Category Archives: Higher Education

International call-in to highlight Monday’s M2 TechCast

ROYAL OAK — One half of the hosting team at the M2 TechCast will be calling in from overseason for the program’s Monday, June 26 edition.

The show will start at 3 p.m. Eastern time Monday at http://www.podcastdetroit.com.

Mike Brennan, founder and publisher of Michigan Technology News, will phone in from Israel, where he is covering the 7th International Cyber Week at Tel Aviv University. Organizers of the event invited Brennan to attend.

At 3:15, Tricia Walding of the Workforce Intelligence Network for Southeast Michigan will outline WIN’s recently released Connected and Automated Vehicles Social Network Analysis.

At 3:30, Keith Brophy, director of the Michigan Small Business Development Center, will interview Bhushan Kulkarni, Chairman of GDI Infotech and CEO of InfoReady Corp. Bhushan is also co-chair of BBM BizCon 2017, a conference taking place on July 6 in Grand Rapids.

Wrapping up the show at 3:45 will be Dr. Sibrina Collins, director of Lawrence Technological University’s Marburger STEM Center, the home of LTU’s K-12 and STEM outreach programs. She’ll provide the latest details on LTU’s high school and middle school summer science and technology camps, the Marburger STEM Center Ambassadors Program, and the recent ribbon-cutting of a high-tech outdoor classroom at Detroit’s Sampson-Webber Leadership Academy.

The M2 TechCast will not air Monday, July 3 in observance of the Independence Day holiday. It will return Monday, July 10.

The M2 TechCast airs live on the internet from 3 to 4 p.m. Eastern time each Monday at http://www.podcastdetroit.com. And you can listen to past episodes by clicking on http://www.podcastdetroit.com/artist/mi-tech-cast/.

The M2 TechCast is hosted by Brennan and Matt Roush, director of the university news bureau at Lawrence Technological University in Southfield. Both covered high tech in Michigan as journalists for more than 20 years.

The M2 TechCast is part of Podcast Detroit, a network of more than 50 locally produced podcasts on a wide variety of topics, anchored by IT in the D. the nation’s No. 1 tech podcast, which regularly draws more than 500,000 listeners a week. IT in the D airs live Monday nights from 9 to 11 p.m. Eastern time.

 

MCWT Hits $1M Mark In Scholarships For Women In Tech

DETROIT — Eleven technology-oriented women received scholarships at a Michigan Council of Women in Technology Foundation event on June 20 in Birmingham. The women are pursuing degrees that will prepare them for future careers in areas such as cyber security, machine learning, software engineering and bioinformatics.

Over the past 12 years, the nonprofit has awarded nearly $1,033,000 to fuel the educational pursuits of 135 of the state’s future technology talent. A strong network of partner companies who support a diverse IT industry in Michigan makes the program possible.

“If I can put aside financial concerns, I intend to focus on volunteering in student outreach programs to enable other girls in Michigan to take more interest in technology-related fields,” said Shazeen Biviji, who plans to study computer engineering at the University of Michigan. “By partaking in more MCWT activities, I can hone my skills as an engineer, make lasting connections with others, and encourage younger girls to develop an interest in coding.”

MCWT’s 2017 scholarship recipients include:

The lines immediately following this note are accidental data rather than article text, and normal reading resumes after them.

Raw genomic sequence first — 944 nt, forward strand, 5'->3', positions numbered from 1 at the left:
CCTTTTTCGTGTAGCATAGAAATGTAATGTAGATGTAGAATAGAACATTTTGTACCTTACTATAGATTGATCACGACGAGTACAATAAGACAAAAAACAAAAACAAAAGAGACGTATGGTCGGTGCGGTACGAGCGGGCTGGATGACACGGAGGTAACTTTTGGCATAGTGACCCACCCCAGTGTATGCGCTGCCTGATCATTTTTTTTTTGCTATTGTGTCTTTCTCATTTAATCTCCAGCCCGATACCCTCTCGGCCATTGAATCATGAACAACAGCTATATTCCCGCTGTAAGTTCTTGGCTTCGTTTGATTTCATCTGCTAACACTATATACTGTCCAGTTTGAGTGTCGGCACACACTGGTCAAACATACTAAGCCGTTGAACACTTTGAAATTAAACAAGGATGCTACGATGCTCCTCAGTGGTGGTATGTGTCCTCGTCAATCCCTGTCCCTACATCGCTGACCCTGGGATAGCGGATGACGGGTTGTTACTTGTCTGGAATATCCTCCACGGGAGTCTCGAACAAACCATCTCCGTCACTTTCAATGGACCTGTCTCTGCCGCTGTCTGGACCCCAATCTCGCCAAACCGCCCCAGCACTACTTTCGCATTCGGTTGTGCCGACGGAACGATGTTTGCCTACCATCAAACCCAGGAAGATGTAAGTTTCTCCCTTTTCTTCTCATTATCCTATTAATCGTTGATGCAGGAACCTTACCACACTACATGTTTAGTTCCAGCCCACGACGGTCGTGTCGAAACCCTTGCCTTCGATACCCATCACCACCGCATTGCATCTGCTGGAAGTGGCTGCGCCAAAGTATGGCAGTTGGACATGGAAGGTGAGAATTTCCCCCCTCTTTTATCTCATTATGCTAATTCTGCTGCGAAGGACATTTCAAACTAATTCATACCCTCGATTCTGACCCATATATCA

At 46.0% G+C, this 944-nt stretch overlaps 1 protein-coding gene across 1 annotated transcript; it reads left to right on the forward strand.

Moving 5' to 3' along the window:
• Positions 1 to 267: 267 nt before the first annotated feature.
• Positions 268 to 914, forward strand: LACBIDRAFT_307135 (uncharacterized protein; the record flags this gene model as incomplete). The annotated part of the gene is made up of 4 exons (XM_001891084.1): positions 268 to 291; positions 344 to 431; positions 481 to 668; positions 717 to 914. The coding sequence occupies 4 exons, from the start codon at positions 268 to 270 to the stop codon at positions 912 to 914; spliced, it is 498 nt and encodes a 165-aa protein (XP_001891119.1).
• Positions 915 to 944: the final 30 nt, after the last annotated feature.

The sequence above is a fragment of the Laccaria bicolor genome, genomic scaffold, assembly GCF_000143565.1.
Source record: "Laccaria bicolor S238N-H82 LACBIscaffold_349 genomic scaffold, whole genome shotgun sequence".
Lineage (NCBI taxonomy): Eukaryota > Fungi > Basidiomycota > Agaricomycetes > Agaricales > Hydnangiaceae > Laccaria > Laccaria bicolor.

• Friends of MCWT Foundation Scholarship: Allison Hurley and Ashley Risinger
  • MCWT Lifetime Achievement Scholarship: Saika Islam
  • MCWT Scholarship: Nouralhouda Baalwi, Eleanor Epskamp-Hunt, Renee Paniccia, Ayah Awadallah, Shazeen Biviji, Khansa Alhaidi and Dejamaree Davis

Breanna Howey, Alhaidi, Awadallah, and Davis received laptop scholarships.

“Computer science is a crucial building block of today’s world of technology,” said Islam, a future University of Michigan student who realized she wanted to study coding and computer science during the MCWT-sponsored Girls are IT! program. “I’m amazed by how a few simple lines of code can lead to the creation of some of the world’s most powerful machines. I want to be a part of this extraordinary process. I want to change the world through my keystrokes, as well.”

Scholarship donors this year included MCWT partners Continental, Consumers Energy, Credit Acceptance, Dell, Oracle and NiTS Solutions.

“Surpassing the $1 million mark in scholarships is a big milestone for MCWT,” said Carey Pachla, president of the Michigan Council of Women in Technology Foundation. “It’s an example of our mission in action – inspiring and growing women in technology – and the power of bringing together businesses and academic leaders to promote the pursuit of meaningful and rewarding technology careers. Diversity in IT will continue to strengthen Michigan’s economy.”

MCWT’s efforts to inspire and grow women in technology in Michigan are fueled in part by 90 partners who provide scholarships, event support and Foundation programming throughout the year. Diamond elite, diamond, emerald, platinum, gold and bronze partners include: Ford Motor Co., General Motors, FCA US LLC, Ally, AT&T, Cisco, Dow, Epitec Inc., Fujitsu, IBM, STG, Accenture, Credit Acceptance, Consumers Energy, Covisint, Executive Search Partners,  Fast Switch Ltd., Intel, NetApp, NiTS, Nutanix, TD Ameritrade, VMWare, Blue Care Network, Deloitte, Delphi, Dynatrace, KLA Laboratories, Lawrence Technological University, Meijer, Mercedes Benz Financial Services, Oracle, Quicken Loans, University of Detroit-Mercy, University of Michigan-Dearborn, Vertiv, Wayne Country Community College District, Wayne State University, Access, Acro, Amway, AppDynamics, CA, Chrysalis, Comerica, Commercial Progression, Dell, EMC, GTB, Harman, HP, HMG Strategy, Information Builders, Meta7, Microsoft, New Horizons, Okta, Ost, Plante Moran, Pega Systems, Ricoh, RSA, Secure 24, SIM, TEKsystems, Whirlpool, AMI Strategies, Career Builder, Cherwell, Cognizant, Continental, Davenport University, Gordon Food Service, Grand Circus, Henry Ford Health System, JDM, Lightower Fiber Networks, Netlink, OnStar, OpTech, Randstad, Red Level, Saginaw Valley State University, Softura, Spectrum Health, Thirdware, V2Soft, We Build Character, Web Savvy Marketing, and ZF TRW.